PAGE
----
from The American Heritage® Dictionary of the English Language, 4th Edition
- n. A stone once worn as a charm and believed to have been formed in the body of a toad.
from Wiktionary, Creative Commons Attribution/Share-Alike License
- n. A small stone, once believed to be a jewel embedded in the head of a toad, worn as a amulet
from the GNU version of the Collaborative International Dictionary of English
- n. A local name for the igneous rocks of Derbyshire, England; -- said by some to be derived from the German todter stein, meaning dead stone, that is, stone which contains no ores.
- n. Bufonite, formerly regarded as a precious stone, and worn as a jewel. See Bufonite.
from The Century Dictionary and Cyclopedia
- n. Any one of various natural or artificial objects resembling a toad in form or color, or which were believed to have been formed within the body of that animal, and which for many centuries, and over a large part of Europe, were held in high regard, and preserved with the greatest care. ;
- n. In geology, a volcanic rock varying in texture from a soft crumbly ash to a hard close-grained greenstone, several beds of which occur in the magnesian limestone of the lead-mining district of Derbyshire
Sorry, no etymologies found.
Dr. Clarke noticed among the pebbles near the Lake of Tiberias pieces of a porous rock resembling the substance called toadstone in England; its cavities were filled with zeolite.
Friar John singled him out of the whole knot of these rogues in grain, a red-snouted catchpole, who upon his right thumb wore a thick broad silver hoop, wherein was set a good large toadstone.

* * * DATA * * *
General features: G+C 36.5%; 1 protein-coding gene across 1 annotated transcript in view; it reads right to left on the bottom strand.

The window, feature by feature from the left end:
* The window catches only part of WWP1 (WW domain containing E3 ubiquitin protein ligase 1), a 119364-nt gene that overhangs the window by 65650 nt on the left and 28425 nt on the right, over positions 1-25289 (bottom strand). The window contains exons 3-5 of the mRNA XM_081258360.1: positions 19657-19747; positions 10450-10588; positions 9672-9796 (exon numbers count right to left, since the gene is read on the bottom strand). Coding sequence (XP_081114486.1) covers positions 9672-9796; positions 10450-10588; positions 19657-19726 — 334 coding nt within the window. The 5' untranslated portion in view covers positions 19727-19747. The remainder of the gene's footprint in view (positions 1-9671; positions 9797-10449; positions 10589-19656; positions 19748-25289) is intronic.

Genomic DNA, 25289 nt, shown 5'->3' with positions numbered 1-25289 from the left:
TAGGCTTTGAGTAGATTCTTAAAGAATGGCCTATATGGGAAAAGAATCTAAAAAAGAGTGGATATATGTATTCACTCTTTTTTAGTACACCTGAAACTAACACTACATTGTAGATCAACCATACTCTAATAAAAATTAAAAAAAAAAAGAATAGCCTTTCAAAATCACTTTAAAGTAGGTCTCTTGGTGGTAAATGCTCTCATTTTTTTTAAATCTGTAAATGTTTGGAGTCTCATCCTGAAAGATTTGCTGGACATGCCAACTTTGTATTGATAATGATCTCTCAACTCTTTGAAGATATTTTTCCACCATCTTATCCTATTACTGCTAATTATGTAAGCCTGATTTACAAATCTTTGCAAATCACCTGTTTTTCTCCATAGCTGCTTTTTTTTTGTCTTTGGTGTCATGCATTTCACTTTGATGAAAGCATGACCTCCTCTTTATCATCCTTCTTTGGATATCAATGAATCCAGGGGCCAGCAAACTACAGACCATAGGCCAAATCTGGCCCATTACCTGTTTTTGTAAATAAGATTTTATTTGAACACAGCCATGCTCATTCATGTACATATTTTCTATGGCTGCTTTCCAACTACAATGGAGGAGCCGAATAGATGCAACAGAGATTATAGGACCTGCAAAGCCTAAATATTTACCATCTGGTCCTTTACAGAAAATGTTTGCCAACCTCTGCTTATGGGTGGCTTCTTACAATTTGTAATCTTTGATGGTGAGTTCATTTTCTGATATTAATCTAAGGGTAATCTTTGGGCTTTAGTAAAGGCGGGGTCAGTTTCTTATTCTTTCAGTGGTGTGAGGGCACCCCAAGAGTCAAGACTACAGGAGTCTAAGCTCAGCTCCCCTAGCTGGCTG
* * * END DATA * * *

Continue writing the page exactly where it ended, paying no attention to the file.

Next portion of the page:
At last he, with a low courtesy, put on her medical finger a pretty handsome golden ring, whereinto was right artificially enchased a precious toadstone of Beausse.
I thought his favor was excessive; certainly I never thought their powers were any more real than those cheapjack toadstone-peddlers or the granny-wives who claim they can put a bad word on someone's cow.
Agate was in more frequent use, being easier to obtain, as were various objects alleged to be toadstone—that nonexistent precious jewel believed to be hidden in the head of the toad.
It was a seventeenth-century toadstone ring that had belonged to his mother before her death.
"A toadstone, I suppose?" replied Sir Ronald, lightly.
Last of all he showed me a toadstone amulet set in silver, a charm to prevent and ward off the spells of fairies.
This is the cause of the difference between those erupted lavas, and our whinstone, toadstone, and the Swedish trap, which may be termed subterraneous lava.
THE whinstone of Scotland is also the same with the toadstone of Derbyshire, which is of the amygdaloides species; it is also the same with the ragstone of the south of Staffordshire, which is a simple whinstone, or perfect trap.